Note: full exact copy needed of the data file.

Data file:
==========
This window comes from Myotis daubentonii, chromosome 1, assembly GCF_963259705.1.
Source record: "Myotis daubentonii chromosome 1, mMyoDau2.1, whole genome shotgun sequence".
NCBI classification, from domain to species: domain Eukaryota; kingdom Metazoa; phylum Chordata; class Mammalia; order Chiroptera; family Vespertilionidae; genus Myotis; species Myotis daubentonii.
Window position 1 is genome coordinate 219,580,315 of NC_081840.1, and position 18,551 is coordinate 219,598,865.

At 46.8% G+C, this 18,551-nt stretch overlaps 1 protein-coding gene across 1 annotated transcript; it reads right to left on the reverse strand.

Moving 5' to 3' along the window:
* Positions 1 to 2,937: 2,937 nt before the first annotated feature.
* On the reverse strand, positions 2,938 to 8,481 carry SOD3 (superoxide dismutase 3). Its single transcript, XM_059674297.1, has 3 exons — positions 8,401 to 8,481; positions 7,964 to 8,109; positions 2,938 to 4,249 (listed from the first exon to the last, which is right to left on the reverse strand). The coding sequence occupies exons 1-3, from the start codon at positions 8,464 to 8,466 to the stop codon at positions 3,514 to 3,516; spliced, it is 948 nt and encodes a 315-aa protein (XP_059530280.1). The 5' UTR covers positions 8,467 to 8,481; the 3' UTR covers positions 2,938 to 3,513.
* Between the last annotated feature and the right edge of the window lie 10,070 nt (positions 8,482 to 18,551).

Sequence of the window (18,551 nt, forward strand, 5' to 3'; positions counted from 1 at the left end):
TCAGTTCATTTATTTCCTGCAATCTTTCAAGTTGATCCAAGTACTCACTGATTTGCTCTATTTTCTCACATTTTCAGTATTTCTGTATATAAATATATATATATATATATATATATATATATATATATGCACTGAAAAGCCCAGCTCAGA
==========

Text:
This window comes from Myotis daubentonii, chromosome 1, assembly GCF_963259705.1.
Source record: "Myotis daubentonii chromosome 1, mMyoDau2.1, whole genome shotgun sequence".
NCBI classification, from domain to species: domain Eukaryota; kingdom Metazoa; phylum Chordata; class Mammalia; order Chiroptera; family Vespertilionidae; genus Myotis; species Myotis daubentonii.
Window position 1 is genome coordinate 219,580,315 of NC_081840.1, and position 18,551 is coordinate 219,598,865.

At 46.8% G+C, this 18,551-nt stretch overlaps 1 protein-coding gene across 1 annotated transcript; it reads right to left on the reverse strand.

Moving 5' to 3' along the window:
* Positions 1 to 2,937: 2,937 nt before the first annotated feature.
* On the reverse strand, positions 2,938 to 8,481 carry SOD3 (superoxide dismutase 3). Its single transcript, XM_059674297.1, has 3 exons — positions 8,401 to 8,481; positions 7,964 to 8,109; positions 2,938 to 4,249 (listed from the first exon to the last, which is right to left on the reverse strand). The coding sequence occupies exons 1-3, from the start codon at positions 8,464 to 8,466 to the stop codon at positions 3,514 to 3,516; spliced, it is 948 nt and encodes a 315-aa protein (XP_059530280.1). The 5' UTR covers positions 8,467 to 8,481; the 3' UTR covers positions 2,938 to 3,513.
* Between the last annotated feature and the right edge of the window lie 10,070 nt (positions 8,482 to 18,551).

Sequence of the window (18,551 nt, forward strand, 5' to 3'; positions counted from 1 at the left end):
TCAGTTCATTTATTTCCTGCAATCTTTCAAGTTGATCCAAGTACTCACTGATTTGCTCTATTTTCTCACATTTTCAGTATTTCTGTATATAAATATATATATATATATATATATATATATATATATATGCACTGAAAAGCCCAGCTCAGA